Three strikes, and you’re out. In baseball, that well-known rule means you have to return to the bench and will likely get another chance at bat later. But applied to Washington law, the three strikes rule is much less forgiving.
The Washington three strikes law means those who are convicted of three violent felonies face life in prison. This rule raises the stakes for many Washington residents who have been charged with a crime. Where a conviction would usually mean a few years in prison, life in prison is now a real possibility.
In many cases, this type of blanket rule is not true justice. That is why the criminal defense attorneys at Will & Will work hard to defend the accused every day. For more information, read on or get in touch with our firm.
What Are Three Strikes Laws?
Often called habitual offender laws, three strikes laws are not unique to Washington. Washington was one of the first states to adopt such a law, but many states have adopted similar laws.
While the concept of placing harsher punishments on so-called “repeat offenders” is nothing new, the Washington three strikes law was the first to use the “three strikes” language. This occurred in 1993 when the legislature passed Initiative 593, also known as “Three Strikes You’re Out.” California passed its own version the next year. Dozens of other states followed suit as the years passed.
Most three strikes laws require at least one violent felony offense to apply. In Washington, an example of when the three strikes law would apply could involve someone who has previously been convicted of domestic violence assault in the first or second degree, and then a separate conviction for robbery in the first degree. Now, they are charged with felony assault again either in the first or second degree. If they are convicted of this third violent felony offense, they would be sentenced to life in prison without the possibility of parole.
Washington’s Three Strikes Law
The Washington three strikes law set the standard for such laws around the United States. Revised Code of Washington, Section 9.94A.555 summarizes the reasoning for the law and what it sets out to do:
- Boost public safety by imprisoning violent offenders for life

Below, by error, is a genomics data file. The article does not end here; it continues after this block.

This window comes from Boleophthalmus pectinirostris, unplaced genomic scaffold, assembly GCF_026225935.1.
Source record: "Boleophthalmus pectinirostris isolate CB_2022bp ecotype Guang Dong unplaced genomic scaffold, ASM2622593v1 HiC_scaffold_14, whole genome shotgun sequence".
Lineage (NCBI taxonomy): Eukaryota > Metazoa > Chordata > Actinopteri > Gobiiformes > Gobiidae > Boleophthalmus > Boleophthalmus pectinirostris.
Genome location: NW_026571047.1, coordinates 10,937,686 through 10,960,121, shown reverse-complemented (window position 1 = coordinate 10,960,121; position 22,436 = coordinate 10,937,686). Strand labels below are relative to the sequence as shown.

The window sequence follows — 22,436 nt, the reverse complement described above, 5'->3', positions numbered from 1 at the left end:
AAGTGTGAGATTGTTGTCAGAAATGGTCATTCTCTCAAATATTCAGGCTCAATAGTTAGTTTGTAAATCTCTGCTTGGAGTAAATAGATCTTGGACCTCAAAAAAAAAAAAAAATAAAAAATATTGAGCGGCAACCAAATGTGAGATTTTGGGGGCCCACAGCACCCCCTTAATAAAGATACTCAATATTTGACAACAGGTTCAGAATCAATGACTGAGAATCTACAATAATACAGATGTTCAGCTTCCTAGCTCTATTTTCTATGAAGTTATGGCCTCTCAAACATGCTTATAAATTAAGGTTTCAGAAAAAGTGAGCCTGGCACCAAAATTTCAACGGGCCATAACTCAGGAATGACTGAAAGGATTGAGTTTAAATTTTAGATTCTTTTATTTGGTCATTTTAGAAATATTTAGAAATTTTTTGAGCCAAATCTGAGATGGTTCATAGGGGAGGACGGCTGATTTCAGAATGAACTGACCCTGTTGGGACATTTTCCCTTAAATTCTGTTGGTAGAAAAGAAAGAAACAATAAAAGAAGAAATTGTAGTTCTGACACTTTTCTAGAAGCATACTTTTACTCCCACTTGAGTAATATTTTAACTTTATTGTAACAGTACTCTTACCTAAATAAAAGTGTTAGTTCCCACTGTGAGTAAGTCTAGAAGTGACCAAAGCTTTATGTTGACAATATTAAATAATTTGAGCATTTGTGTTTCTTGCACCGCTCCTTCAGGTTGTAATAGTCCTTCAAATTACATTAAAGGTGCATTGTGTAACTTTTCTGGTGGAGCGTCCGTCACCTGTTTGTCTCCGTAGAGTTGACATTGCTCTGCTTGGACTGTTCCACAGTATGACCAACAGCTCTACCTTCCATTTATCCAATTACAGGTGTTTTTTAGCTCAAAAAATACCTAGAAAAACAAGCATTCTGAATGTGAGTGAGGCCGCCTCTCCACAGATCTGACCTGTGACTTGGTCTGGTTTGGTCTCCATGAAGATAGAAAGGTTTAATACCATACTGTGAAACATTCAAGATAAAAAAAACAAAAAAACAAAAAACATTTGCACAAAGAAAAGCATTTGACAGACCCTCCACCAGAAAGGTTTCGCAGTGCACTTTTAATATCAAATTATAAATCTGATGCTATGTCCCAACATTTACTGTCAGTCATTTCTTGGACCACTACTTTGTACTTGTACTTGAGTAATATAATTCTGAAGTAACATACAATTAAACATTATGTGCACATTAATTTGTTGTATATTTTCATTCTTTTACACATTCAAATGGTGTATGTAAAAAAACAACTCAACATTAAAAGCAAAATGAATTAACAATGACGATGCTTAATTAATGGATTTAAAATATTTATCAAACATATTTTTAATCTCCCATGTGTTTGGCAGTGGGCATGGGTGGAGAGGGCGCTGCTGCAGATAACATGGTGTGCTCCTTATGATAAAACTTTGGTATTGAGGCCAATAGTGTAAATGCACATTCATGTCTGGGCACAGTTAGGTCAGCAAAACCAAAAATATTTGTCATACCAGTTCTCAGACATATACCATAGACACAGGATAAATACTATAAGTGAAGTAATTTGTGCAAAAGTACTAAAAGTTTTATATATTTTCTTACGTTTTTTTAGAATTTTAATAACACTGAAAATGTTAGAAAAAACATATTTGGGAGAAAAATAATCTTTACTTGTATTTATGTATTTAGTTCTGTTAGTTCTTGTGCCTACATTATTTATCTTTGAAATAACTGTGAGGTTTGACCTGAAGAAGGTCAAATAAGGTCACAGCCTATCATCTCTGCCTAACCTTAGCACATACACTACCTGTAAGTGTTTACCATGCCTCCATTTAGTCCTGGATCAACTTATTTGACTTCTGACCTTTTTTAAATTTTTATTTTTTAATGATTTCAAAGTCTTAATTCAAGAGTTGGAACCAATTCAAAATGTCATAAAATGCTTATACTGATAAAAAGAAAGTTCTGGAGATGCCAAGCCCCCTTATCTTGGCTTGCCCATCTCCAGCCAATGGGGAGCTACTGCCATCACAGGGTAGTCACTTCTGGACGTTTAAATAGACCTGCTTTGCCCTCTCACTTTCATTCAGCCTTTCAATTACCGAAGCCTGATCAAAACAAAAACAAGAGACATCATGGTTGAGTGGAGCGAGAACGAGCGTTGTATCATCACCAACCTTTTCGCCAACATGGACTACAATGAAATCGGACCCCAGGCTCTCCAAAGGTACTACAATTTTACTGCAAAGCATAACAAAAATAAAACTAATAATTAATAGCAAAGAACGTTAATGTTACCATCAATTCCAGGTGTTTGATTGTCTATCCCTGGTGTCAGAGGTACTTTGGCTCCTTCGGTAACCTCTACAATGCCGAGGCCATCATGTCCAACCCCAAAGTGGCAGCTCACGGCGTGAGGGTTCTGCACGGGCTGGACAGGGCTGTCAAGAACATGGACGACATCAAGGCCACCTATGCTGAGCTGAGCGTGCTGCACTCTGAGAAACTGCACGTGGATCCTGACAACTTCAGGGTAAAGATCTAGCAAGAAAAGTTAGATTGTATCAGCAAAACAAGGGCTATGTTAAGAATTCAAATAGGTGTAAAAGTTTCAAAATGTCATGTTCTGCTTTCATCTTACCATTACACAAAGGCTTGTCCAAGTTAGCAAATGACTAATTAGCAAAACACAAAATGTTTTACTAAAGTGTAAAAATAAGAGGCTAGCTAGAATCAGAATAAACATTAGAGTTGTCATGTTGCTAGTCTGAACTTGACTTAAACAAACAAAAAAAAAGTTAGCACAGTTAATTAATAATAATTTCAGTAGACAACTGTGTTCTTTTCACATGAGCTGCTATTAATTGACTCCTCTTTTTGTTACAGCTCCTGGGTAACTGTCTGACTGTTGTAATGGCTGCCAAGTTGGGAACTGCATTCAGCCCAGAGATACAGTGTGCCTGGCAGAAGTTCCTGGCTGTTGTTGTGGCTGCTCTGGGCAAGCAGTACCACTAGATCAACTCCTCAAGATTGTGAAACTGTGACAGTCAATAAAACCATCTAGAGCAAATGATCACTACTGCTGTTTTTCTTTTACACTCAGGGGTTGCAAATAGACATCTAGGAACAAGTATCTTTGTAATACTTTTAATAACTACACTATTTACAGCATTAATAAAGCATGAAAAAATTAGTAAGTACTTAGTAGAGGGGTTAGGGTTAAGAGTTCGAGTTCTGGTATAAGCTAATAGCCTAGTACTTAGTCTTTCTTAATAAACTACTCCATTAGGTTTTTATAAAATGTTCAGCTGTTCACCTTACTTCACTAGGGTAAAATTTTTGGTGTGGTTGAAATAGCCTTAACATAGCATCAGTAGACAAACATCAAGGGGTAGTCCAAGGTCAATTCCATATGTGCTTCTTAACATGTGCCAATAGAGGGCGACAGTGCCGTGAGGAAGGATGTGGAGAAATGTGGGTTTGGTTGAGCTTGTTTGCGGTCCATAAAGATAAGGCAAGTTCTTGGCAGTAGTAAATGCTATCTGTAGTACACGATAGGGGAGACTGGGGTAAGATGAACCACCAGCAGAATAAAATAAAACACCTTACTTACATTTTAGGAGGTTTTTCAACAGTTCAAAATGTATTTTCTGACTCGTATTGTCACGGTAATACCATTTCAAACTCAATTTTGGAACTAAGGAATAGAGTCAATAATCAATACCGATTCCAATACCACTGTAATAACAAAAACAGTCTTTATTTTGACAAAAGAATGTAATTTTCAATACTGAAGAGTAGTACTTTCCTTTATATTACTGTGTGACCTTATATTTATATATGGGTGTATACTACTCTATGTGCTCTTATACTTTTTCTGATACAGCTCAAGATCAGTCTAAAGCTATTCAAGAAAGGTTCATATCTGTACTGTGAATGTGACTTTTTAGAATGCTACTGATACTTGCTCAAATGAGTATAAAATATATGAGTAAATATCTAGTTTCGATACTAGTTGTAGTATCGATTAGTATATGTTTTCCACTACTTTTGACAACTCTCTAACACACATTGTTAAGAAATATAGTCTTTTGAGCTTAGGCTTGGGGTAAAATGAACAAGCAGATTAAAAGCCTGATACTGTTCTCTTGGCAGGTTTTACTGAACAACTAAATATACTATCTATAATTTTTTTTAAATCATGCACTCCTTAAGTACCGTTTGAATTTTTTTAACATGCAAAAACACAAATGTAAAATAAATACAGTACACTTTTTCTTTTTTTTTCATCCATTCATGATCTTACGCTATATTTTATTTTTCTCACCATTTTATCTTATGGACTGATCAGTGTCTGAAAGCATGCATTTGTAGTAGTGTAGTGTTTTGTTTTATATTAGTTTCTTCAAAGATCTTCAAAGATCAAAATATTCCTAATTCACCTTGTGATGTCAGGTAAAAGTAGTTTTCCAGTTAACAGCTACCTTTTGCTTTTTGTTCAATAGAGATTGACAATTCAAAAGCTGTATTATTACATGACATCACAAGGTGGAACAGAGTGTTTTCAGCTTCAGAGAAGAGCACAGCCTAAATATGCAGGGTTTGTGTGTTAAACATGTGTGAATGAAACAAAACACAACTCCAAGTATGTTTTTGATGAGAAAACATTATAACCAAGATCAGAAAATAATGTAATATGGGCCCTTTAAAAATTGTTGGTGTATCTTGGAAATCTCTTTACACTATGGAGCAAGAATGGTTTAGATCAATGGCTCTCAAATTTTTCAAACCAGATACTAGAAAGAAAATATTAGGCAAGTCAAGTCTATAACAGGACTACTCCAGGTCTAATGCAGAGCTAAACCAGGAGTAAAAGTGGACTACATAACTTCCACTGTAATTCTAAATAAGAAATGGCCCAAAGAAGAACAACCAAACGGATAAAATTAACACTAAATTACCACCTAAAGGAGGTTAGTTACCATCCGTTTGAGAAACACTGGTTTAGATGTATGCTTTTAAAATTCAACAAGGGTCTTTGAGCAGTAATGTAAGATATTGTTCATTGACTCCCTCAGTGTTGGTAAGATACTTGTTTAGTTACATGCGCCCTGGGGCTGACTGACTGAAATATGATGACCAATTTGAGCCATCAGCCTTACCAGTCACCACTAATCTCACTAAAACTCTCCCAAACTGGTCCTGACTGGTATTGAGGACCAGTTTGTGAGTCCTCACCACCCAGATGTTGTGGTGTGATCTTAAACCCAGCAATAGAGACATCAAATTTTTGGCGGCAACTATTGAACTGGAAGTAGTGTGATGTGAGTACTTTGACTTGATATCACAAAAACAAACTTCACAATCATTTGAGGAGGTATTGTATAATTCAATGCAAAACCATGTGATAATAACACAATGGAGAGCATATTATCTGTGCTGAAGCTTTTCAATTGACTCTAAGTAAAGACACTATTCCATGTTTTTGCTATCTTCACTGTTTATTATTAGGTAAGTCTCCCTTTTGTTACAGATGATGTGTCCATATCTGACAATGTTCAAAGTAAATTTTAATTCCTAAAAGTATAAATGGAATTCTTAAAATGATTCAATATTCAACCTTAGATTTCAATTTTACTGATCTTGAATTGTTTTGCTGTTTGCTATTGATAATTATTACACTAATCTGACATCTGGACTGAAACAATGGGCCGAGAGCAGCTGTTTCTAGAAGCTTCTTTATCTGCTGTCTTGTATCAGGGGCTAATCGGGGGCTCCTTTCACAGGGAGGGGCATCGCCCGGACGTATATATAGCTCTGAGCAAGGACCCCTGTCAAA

- Apply tougher sentencing to reduce the number of repeat offenders
- Simplify criminal sentencing practices
- Restore trust in Washington’s justice system “by directly involving the people in the process”
As lofty as these goals sound, they resulted in a law that can be used unfairly against those who have been accused of crimes in Washington. According to the Washington Policy Center, by 1997, four years after the Washington three strikes law passed, 83 people had been sentenced under the law. And many more since then have been sentenced. Of those convicted under the three strikes law at that time:
- 45% were convicted of robbery.
- 20% were convicted of a sex offense.
- 13% were convicted of a “serious assault.”
- 10% were convicted of murder.
- 6% were convicted of kidnapping.
- 5% were convicted of armed or violent burglary.
- 1% were convicted of arson.
Legal Options for Individuals Facing Three Strikes Laws
Although any criminal charge is serious and can have life-altering effects, a charge of a third serious/violent felony is especially serious in Washington. Because of the Washington three strikes law, the entire rest of your life could be on the line.
That is why it is so important to seek the guidance of a trusted criminal defense attorney. An experienced lawyer can help you build a strong defense against the crime you have been accused of. We will gather evidence, look for holes in the prosecution’s arguments and ensure that you are treated fairly throughout the process. Even if you don’t believe you can escape conviction, a skilled lawyer may be able to have your charge reduced, so it does not count as a strike against you.
Let Will & Will Go to Bat for You
In Washington, a third strike could mean a lifetime spent behind bars. The highly qualified attorneys at Will & Will know how to navigate this situation. And we are prepared to help you avoid this harsh punishment.
With over 35 years of combined experience and an in-depth knowledge of the Washington three strikes law, Court & Michelle Will can provide the legal help you need. To get started, call us at 206-209-5585 or contact us online.